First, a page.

Why did you set the ballad in 1970’s Minnesota?

I’d originally planned to set it in 17th-century Scotland, and did a lot of research, which was in itself fascinating; but I just couldn’t get on with it.  The characters didn’t seem to want to be there.  I was pondering the ballad one day and realized, around the verse where Janet’s maidens are playing at the ball, that the whole middle section of the ballad reminded me quite a bit of college in the 1970’s, when many of my contemporaries were discovering sex and worrying about pregnancy.  Suddenly I saw the fairy folk riding over the bridge between two dormitories on the campus of Carleton College in Northfield, Minnesota, from which I graduated in 1975, and it all seemed to fall into place.  My first thought about this was that I would set the story at the Carleton of the late 80’s, and I did some work finding out what it was like attending the college so long after I left it; but, again, the characters didn’t seem to want to be there.  And I had a vast array of material from my sojourn at Carleton, all my papers and class notes and syllabi, the catalogs from the years I attended, an amazing amount of what might have seemed like junk, but I knew all along that, like rope, I would want it, if I hadn’t got it.

Then it’s very good that you kept it all!  The setting of your Secret Country trilogy is also quite interesting.  Where did you get the idea for that world?

I wrote a lot of stories as a child and teenager about kids playing games.  This was before D&D or much of anything else formal, but of course children have always done role-playing games on their own.  I meant to be writing realistic stories, but fantastical elements would keep breaking in.  With this for background, I started a novel about some children whose personal game apparently became real.  It stalled out fairly quickly.   I still have a scene meant to happen near the ending, where Patrick, the skeptical character, cries out, quoting Alice, “You’re nothing but a pack of cards!”  I didn’t intend the game actually to be real.  That shows how much I knew.   When I was in my twenties, I realized that when I’d culled my bookshelves of books I felt I’d outgrown, I had been very much mistaken.  So I found those books again, reread the ones I hadn’t gotten rid of, and read some classic children’s literature, like the Narnia books, for the first time.  I enjoyed this excursion into the past very much, but after a while I was disappointed: the books had seemed so much more complicated and difficult and wondrous when I was younger.  They had seemed longer, too.  I started to think about writing a book that partook of everything I liked best about my old books, that would appeal to children, but would still have some mysteries in it if the same readers came back to the book when they were grown.  And I had this beginning for a book where five children (Nesbit and Lewis had a strong effect in all this) found a place where their game was real.  I abandoned the whole pack-of-cards ending and started over.  Then I just tried to work it out logically.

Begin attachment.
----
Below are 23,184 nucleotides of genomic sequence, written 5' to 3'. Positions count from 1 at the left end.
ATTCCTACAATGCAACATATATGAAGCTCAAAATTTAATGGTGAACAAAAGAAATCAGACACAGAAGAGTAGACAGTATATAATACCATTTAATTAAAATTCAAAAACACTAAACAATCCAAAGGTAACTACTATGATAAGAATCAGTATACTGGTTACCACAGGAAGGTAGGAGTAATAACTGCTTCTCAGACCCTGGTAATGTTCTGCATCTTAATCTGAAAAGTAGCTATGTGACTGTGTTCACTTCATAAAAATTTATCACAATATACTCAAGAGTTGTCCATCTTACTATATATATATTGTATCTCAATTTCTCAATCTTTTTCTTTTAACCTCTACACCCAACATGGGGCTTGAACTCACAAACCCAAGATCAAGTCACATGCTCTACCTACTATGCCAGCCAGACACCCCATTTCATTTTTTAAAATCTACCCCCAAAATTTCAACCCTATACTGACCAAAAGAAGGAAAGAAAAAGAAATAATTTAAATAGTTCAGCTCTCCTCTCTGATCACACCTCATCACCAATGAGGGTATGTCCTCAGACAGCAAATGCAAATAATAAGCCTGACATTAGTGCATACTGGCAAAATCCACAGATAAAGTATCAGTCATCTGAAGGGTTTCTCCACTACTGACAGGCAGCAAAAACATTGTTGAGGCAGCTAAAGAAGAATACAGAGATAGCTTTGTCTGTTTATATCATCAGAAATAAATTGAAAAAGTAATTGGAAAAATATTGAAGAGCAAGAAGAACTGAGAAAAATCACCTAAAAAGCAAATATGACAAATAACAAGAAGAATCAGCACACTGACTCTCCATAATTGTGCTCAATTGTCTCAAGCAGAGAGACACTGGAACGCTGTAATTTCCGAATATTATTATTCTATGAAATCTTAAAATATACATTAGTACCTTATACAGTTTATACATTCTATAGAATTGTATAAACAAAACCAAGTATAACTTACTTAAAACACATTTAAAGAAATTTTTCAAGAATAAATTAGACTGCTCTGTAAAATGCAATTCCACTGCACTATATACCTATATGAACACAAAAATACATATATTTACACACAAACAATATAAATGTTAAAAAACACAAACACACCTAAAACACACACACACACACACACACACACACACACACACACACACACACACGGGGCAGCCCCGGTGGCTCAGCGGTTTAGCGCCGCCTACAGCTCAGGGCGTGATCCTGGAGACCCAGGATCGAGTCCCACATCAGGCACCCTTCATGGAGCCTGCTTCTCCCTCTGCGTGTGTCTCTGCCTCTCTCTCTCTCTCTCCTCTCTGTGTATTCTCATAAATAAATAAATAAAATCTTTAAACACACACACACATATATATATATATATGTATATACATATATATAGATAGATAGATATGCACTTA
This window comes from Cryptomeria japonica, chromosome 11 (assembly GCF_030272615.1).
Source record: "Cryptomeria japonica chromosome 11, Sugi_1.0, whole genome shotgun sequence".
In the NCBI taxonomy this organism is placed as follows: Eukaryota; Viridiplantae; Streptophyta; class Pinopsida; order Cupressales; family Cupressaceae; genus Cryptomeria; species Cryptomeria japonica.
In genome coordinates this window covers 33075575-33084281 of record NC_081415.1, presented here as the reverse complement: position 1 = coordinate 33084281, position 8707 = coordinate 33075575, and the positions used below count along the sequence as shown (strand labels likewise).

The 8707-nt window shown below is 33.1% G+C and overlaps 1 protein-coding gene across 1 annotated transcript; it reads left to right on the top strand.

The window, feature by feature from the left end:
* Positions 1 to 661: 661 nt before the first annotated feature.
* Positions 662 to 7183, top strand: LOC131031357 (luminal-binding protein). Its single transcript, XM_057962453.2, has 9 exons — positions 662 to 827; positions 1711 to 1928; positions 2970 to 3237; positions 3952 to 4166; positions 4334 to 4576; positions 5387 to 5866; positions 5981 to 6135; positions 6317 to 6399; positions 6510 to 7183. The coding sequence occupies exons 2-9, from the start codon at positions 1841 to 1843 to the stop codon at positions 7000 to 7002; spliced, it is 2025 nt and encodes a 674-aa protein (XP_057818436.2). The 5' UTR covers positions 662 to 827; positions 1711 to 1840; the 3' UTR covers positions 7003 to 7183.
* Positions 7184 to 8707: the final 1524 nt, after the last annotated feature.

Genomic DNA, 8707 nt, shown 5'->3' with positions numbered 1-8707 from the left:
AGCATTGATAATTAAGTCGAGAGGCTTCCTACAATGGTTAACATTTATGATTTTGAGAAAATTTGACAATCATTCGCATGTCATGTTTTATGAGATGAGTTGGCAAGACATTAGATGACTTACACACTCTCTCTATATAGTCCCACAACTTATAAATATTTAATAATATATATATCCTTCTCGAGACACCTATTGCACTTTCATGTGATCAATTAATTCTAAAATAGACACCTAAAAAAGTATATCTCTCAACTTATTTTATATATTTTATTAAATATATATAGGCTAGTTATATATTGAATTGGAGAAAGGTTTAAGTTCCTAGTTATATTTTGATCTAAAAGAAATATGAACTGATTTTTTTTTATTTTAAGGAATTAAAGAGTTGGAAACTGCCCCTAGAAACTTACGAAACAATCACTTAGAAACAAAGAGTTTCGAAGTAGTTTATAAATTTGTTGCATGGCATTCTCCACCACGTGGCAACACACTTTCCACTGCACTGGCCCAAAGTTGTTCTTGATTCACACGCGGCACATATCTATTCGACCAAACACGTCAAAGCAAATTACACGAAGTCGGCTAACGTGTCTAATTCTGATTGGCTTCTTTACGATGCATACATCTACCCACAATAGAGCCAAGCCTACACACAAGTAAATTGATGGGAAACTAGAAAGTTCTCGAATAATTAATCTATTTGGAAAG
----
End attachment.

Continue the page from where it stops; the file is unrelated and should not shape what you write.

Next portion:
Were you always intending to set The Dubious Hills in that same world?

Yes, I was.  There’s a scene in The Secret Country where the wizard Fence, newly returned from a journey, explains that he could not bring any of the children presents because he had been in the Dubious Hills.  I had no more idea than that of what the Dubious Hills were, but I liked the name.  Then Martin Greenberg, the prolific anthologist, looked at the fantasy boom of the early 1980’s, and asked some of the newer writers who were with Ace/Berkley, like me, as well as some more well-known writers, to commit to writing short stories in the worlds of our novels.   I’d had the idea of a culture devised by wizards to prevent violence for quite a while, but nothing solid to apply it to.  So I put together a quick plot synopsis.  When Mr. Greenberg had enough interest from writers, he pitched the anthology to Ace, but they didn’t end up buying it.  I have a lot of trouble writing short pieces, so when I first conceived the idea of the story, I thought it would need to be a very formal, stylized fairy tale so that it wouldn’t get completely out of hand.  Once it no longer needed to be a short story, though, it expanded gleefully.